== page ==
I didn't have a colourful background. I wasn't a groupie in the seventies with a penchant for sequined glam-rockers, have a claim to fame or the product of a celebrity parent.
As an unknown quantity to agents/publishers I had to support my wonderful idea for a novel with a manuscript and that was judged on how well it was presented as well as written.
Now if I was any of the colourful people mentioned above, then an agent would have said: "Don't worry about it, an editor will sort it all out" and of course there is a cost attached. There is also the misconception that "Surely the publisher will iron out any wrinkles." A publisher may look at an initial sample and think: "This will take a lot of editing and it will be too high a cost and take too long."
Writing a novel is like producing an offspring and like any child it can be both a joy and a complete pain in the arse. Being too close to it will not allow the book to grow and so I step back once I have completed it and then leave it alone for a while. Like a melodramatic black and white actress from a silent movie, I wait until the wrench away has healed and then I can face my book with the ruthless precision of an interbred serial killer with a sharp knife ready to see red.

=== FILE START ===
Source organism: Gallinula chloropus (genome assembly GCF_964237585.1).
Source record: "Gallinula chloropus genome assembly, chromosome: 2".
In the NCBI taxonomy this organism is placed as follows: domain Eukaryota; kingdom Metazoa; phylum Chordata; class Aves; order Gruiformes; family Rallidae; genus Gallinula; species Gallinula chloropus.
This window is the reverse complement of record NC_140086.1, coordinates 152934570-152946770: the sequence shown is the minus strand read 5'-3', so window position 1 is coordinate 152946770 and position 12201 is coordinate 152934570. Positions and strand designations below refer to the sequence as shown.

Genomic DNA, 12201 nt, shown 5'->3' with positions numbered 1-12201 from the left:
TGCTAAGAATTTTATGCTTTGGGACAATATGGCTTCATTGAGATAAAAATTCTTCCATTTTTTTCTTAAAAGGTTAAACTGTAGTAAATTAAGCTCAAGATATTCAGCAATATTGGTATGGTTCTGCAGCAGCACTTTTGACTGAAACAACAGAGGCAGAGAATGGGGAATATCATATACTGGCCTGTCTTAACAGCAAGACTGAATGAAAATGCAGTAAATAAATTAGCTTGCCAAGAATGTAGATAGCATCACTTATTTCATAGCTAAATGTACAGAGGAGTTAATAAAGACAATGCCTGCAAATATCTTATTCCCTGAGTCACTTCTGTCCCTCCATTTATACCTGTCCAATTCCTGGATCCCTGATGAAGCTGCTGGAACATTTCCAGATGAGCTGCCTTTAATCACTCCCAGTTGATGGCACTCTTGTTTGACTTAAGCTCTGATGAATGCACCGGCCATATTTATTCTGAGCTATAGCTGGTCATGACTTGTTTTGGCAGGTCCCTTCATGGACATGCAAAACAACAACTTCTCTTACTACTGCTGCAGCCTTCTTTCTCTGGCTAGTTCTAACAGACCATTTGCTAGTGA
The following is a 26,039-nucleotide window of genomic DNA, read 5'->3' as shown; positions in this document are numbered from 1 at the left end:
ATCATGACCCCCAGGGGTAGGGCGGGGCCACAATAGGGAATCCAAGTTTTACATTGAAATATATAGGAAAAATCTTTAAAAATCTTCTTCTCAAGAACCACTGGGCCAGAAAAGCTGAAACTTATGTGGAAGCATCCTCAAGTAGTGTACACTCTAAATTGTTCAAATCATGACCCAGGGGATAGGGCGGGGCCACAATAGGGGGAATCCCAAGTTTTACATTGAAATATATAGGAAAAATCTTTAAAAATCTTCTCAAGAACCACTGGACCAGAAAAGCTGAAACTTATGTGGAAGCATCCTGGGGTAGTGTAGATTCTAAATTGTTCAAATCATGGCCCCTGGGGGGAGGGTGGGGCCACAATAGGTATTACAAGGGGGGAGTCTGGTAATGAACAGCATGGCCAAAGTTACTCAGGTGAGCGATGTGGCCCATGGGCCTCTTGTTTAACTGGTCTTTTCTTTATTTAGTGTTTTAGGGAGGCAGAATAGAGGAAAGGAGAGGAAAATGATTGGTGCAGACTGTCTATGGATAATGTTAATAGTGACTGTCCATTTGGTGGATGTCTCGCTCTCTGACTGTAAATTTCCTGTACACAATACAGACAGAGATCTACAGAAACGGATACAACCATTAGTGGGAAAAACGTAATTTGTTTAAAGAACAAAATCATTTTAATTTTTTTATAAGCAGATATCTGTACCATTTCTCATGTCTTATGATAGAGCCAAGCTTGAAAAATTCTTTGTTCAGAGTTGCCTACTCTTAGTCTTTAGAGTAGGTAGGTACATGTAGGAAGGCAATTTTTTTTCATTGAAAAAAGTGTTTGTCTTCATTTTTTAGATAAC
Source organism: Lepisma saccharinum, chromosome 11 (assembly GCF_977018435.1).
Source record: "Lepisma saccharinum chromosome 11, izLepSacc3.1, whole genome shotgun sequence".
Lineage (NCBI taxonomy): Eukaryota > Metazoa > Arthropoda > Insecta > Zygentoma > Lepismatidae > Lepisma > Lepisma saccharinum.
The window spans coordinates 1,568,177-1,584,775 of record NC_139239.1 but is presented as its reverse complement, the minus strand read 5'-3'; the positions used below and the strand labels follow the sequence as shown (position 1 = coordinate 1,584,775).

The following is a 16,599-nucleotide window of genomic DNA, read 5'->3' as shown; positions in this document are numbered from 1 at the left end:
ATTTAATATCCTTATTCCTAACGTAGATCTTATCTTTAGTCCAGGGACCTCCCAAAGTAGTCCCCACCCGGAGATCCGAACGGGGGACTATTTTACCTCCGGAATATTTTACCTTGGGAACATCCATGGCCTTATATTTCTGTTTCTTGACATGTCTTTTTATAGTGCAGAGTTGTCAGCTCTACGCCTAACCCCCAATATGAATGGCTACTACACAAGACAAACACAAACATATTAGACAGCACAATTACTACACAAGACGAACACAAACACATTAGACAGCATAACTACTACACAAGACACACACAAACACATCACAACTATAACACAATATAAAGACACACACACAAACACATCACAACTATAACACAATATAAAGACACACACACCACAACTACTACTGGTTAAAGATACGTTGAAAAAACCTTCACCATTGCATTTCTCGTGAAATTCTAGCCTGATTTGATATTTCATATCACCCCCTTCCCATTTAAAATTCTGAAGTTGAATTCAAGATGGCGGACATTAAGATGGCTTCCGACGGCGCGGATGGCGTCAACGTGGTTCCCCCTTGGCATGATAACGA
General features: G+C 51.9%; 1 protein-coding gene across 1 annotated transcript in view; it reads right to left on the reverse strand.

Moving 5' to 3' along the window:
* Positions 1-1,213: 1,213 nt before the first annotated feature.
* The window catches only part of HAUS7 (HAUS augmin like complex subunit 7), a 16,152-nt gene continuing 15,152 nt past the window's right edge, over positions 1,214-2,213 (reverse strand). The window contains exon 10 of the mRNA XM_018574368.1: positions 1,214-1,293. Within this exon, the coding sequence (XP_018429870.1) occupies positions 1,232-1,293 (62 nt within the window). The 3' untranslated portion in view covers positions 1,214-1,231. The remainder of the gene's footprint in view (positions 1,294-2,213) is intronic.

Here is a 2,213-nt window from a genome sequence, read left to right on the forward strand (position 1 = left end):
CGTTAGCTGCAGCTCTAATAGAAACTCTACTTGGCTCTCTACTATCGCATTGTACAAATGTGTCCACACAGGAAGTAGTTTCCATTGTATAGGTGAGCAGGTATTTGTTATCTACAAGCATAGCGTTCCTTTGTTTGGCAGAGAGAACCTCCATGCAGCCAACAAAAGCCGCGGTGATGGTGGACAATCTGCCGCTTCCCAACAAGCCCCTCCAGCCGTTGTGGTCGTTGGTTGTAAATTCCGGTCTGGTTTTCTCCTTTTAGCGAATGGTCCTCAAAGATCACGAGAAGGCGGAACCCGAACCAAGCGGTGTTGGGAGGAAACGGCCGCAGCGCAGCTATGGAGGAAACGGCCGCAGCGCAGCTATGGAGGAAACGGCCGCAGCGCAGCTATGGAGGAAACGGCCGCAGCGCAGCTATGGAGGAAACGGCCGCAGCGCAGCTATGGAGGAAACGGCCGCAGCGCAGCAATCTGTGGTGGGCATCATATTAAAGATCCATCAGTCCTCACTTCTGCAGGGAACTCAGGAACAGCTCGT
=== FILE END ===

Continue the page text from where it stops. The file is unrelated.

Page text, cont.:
Is the book the same afterwards? No, its more than it was and it has been put into its Sunday best, taught how to walk and has had its nose wiped so that it looks more presentable.
Does it get any easier with a second child? Yes, because I knew what to expect and I knew when to let it stand on its own two feet. Now that I have a third waiting in its maturation chamber (can't help thinking of the Borg) I am looking forward to a positive result for a fourth. I wonder if I will end up like that old lady in a shoe?